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Portrait of Rachel Ruysch by Godfried Schalcken

Rachel Ruysch (The Hague, 3 June 1664 – Amsterdam, 12 August 1750) was a still life painter from the Northern Netherlands who specialized in flowers. She invented her own style and achieved international fame in her lifetime, being followed by Jan van Huysum who took flower painting to another degree of popularity. Due to her long and successful career that spanned over 6 decades, she became the best documented woman painter of the Dutch Golden Age.[1]

Personal life[edit]

Portraits of Juriaan Pool and his wife Rachel Pool, born Ruisch

Rachel Ruysch was born in The Hague to the scientist Frederik Ruysch and Maria Post, the daughter of the architect Pieter Post. Her father was a professor of anatomy and botany,[1] and an amateur painter.[2] He had a vast collection of animal skeletons, and mineral and botany samples which Rachel used to practice her drawing skills.[3] At a young age she began to paint the flowers and insects of her father's collection in the popular manner of Otto Marseus van Schrieck. She knew him and his disciples from his work for the Hortus Botanicus Amsterdam, where her father did business.[4] Rachel would also have known and consorted with the flower painters Jan and Maria Moninckx, Alida Withoos and Johanna Helena Herolt-Graff, who all were about her age and who worked for the hortus owner Agnes Block and who, like her father, also worked with the plant collectors Jan and Caspar Commelin. In 1679, at age fifteen, Ruysch was apprenticed to Willem van Aelst, a prominent flower painter in Amsterdam. His studio in Amsterdam looked out over the studio of the flower painter Maria van Oosterwijck. Ruysch studied with van Aelst until his death in 1683.[2] Besides painting technique he taught her how to arrange a bouquet in a vase so it would look spontaneous and less formalized. This technique produced a more realistic and three-dimensional affect in her paintings. By the time Ruysch was eighteen she was producing and selling independently signed works.[5]

In 1693 she married the Amsterdam portrait painter Juriaen Pool, with whom she had ten children. Throughout her marriage and adult life she continued to paint and produce commissions for an international circle of patrons.[5]

Works[edit]

Roses, Convolvulus, Poppies, and Other Flowers in an Urn on a Stone Ledge

It is unknown whether Ruysch was a member of the Amsterdam Guild of St. Luke, but early signed works by her in the 1680s show the influence of Otto Marseus van Schrieck. By 1699 Rachel and her family had moved to The Hague, where she was offered membership in the Confrerie Pictura in The Hague as their first female member.[6] In 1701 she and her husband both became members of The Hauge Painter's Guild. Several years later, in 1708, Ruysch was invited to work for the court in Düsseldorf and serve as court painter to Johann Wilhelm, Elector Palatine.[6] She obtained a contract for works painted at home that she periodically brought to Düsseldorf.[6] She remained working for him and his wife from 1708 until the prince's death in 1716.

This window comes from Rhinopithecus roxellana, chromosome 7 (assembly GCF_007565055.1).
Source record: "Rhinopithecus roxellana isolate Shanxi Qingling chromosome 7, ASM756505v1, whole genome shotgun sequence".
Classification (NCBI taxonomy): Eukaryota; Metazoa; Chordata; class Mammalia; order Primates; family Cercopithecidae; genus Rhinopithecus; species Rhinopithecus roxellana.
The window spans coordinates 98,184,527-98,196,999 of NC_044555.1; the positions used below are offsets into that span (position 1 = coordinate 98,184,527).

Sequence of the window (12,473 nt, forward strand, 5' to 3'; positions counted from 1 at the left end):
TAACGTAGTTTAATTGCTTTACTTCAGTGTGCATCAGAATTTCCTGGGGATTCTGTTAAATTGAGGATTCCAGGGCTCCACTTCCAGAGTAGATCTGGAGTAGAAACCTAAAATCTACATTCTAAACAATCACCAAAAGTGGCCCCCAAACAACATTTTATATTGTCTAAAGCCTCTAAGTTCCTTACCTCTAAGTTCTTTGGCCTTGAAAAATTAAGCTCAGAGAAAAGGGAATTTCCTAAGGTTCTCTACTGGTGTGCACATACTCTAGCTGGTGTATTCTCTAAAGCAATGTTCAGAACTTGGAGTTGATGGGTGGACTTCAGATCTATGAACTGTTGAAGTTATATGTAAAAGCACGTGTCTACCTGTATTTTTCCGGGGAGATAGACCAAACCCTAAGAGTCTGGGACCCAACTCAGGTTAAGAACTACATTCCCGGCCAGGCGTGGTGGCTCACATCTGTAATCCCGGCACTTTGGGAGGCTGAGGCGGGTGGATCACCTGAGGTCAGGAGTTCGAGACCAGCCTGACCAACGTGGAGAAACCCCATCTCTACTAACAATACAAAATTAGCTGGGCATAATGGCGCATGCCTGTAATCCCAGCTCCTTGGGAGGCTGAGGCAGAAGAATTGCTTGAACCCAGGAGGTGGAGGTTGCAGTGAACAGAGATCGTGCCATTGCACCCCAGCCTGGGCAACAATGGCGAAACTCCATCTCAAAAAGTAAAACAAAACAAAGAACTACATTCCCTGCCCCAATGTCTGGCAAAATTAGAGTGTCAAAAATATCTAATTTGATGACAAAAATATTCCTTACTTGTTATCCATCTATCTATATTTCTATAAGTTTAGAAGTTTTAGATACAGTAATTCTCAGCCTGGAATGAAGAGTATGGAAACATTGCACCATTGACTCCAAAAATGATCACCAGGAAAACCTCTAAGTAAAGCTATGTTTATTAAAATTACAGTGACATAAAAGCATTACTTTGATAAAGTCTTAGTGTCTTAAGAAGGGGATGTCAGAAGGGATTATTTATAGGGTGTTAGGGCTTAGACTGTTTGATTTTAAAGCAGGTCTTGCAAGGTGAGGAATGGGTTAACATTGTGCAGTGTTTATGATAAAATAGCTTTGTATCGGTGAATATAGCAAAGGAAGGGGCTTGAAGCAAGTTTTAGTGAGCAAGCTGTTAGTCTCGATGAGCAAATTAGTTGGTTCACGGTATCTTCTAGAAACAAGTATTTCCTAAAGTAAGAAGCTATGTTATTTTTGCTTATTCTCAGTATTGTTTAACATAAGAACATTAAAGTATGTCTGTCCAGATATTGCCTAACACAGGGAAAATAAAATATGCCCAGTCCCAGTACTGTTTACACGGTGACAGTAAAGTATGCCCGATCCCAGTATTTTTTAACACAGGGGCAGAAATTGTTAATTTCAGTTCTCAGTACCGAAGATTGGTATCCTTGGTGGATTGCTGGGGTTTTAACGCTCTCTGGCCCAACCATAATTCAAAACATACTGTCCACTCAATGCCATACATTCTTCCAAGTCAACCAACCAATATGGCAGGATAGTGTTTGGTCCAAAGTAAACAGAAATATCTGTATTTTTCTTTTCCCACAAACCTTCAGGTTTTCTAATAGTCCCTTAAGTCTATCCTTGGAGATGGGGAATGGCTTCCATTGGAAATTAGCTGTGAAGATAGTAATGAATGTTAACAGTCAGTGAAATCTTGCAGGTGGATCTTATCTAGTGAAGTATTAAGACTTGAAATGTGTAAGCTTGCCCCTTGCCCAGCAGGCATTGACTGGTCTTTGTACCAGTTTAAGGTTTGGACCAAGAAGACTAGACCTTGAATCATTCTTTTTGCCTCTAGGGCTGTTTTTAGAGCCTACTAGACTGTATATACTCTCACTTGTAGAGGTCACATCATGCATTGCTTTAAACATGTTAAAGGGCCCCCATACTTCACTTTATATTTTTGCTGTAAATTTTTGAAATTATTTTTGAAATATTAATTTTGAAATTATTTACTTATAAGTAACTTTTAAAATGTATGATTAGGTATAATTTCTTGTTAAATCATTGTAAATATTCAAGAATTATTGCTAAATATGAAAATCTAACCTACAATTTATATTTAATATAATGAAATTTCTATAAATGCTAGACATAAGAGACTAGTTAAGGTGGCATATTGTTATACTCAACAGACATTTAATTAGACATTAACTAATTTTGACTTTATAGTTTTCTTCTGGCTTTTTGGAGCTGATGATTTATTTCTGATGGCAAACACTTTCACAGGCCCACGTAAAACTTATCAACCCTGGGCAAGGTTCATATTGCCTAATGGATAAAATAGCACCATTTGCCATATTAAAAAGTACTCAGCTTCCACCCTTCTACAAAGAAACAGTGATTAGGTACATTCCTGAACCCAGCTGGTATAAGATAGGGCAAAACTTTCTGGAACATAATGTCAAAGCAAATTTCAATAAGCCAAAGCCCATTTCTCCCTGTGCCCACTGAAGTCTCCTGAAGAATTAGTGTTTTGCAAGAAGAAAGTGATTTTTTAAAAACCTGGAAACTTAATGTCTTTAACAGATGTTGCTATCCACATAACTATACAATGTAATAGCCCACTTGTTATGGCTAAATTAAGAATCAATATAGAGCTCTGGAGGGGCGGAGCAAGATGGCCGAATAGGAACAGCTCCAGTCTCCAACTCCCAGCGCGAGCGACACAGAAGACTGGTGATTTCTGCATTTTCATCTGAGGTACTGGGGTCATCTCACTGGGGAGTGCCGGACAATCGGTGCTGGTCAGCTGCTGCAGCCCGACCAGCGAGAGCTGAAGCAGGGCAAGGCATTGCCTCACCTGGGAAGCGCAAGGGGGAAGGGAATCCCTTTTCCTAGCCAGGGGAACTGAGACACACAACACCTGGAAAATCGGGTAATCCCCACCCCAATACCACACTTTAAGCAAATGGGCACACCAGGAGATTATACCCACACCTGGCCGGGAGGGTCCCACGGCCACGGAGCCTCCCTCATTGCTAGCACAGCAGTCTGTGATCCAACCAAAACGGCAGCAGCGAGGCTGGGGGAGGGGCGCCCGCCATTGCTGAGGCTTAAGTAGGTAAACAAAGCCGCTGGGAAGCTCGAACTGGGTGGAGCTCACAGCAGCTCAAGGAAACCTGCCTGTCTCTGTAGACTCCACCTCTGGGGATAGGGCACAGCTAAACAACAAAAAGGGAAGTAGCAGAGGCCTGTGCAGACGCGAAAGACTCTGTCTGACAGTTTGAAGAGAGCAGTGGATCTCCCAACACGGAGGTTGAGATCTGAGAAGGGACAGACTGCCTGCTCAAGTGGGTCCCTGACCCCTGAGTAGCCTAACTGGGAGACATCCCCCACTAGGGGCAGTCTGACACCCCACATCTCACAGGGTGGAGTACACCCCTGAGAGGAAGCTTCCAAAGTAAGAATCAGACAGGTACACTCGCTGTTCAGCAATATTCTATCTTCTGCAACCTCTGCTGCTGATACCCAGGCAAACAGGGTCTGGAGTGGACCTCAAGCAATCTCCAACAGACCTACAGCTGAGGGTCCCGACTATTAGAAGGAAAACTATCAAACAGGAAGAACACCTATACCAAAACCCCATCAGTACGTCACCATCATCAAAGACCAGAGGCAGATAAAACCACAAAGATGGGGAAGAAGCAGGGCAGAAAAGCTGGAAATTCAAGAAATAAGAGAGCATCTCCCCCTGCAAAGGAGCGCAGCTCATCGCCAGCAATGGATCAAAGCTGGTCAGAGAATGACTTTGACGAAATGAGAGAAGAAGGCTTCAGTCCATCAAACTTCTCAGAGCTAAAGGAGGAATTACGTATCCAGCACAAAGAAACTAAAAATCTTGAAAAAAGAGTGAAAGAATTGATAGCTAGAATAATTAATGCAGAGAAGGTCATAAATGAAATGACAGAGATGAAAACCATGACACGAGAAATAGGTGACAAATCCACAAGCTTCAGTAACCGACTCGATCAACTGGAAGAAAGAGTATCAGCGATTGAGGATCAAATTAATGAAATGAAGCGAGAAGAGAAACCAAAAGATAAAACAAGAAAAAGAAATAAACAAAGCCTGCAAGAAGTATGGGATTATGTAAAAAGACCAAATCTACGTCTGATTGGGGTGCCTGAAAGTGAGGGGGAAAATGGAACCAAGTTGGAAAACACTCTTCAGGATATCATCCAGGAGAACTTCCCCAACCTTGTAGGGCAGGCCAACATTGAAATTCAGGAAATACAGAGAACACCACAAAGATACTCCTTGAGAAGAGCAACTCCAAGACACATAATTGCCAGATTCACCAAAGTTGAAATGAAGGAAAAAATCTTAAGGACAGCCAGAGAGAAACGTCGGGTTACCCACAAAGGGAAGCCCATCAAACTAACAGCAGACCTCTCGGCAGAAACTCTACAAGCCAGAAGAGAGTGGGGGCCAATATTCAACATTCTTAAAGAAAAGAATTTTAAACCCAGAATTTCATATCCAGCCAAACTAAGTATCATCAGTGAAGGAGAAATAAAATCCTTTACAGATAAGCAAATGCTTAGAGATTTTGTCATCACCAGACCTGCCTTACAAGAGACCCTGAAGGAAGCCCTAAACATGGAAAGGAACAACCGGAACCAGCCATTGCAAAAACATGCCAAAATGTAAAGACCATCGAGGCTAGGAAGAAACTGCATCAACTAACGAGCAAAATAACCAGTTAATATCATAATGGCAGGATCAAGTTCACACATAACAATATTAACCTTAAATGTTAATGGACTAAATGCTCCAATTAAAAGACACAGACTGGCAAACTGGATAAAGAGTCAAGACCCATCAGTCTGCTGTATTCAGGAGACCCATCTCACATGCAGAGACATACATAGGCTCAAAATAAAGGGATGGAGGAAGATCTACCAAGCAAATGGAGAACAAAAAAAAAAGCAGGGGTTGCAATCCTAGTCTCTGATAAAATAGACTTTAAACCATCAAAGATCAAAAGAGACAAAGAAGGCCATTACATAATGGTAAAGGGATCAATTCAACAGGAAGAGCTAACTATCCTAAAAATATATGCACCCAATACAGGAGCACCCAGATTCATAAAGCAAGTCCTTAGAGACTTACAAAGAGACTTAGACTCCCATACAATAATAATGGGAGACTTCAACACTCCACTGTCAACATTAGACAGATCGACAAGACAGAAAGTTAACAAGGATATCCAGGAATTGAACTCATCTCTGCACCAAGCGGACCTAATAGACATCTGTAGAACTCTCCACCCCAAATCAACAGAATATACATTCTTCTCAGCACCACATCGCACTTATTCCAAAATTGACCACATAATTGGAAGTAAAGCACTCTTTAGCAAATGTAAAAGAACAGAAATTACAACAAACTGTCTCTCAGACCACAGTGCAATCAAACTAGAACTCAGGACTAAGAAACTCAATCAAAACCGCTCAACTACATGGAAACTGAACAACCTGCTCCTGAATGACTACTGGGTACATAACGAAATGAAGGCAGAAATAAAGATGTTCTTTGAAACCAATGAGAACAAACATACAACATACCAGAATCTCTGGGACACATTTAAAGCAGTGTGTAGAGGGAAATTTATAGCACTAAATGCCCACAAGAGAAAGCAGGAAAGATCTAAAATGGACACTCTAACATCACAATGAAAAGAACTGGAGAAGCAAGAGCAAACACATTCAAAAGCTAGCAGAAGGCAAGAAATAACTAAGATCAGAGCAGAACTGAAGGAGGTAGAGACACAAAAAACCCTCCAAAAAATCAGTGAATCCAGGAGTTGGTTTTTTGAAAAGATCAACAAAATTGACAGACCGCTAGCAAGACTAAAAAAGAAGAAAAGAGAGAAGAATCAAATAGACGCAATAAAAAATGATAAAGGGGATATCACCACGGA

Art historians consider Ruysch to be one of the most talented still life artists among both men and women.[7] By her death at age 86 she had produced hundreds of paintings, of which more than 250 have been documented or are currently attributed to her.[5] Her dated works establish that she painted from the age of 15 until a few years before her death.

Style[edit]

Ruysch had a strong understanding of drawing and the techniques of earlier traditions. This knowledge improved her painting abilities.[2] She paid extensive attention to all details in her work. Every petal was created painstakingly with delicate brushwork. [8] The background of her paintings are usually dark which was the fashion for flower painting in the second half of the 17th century. Her asymmetrical compositions with drooping flowers and wild stems created paintings that seemed to possess a great energy about them.[5]

Ruysch had painted a number of forest floor pictures which feature small animals, reptiles, butterflies, and fungi in her early work. She later adopted flower painting as her main concern and continued to paint until her death, thus continuing the 17th-century style right down to the middle of the following century.[9]

Ruysch’s skill lay in the minute observation of each flower in a totally realistic way which is then composed into an elaborate arrangement which would be very difficult to achieve in nature, as the flowers would not support each other so well under such an arrangement. In common with most flower pieces from the last third of the 17th century, the colors of the flowers are much more carefully balanced than in the earlier pictures.[10]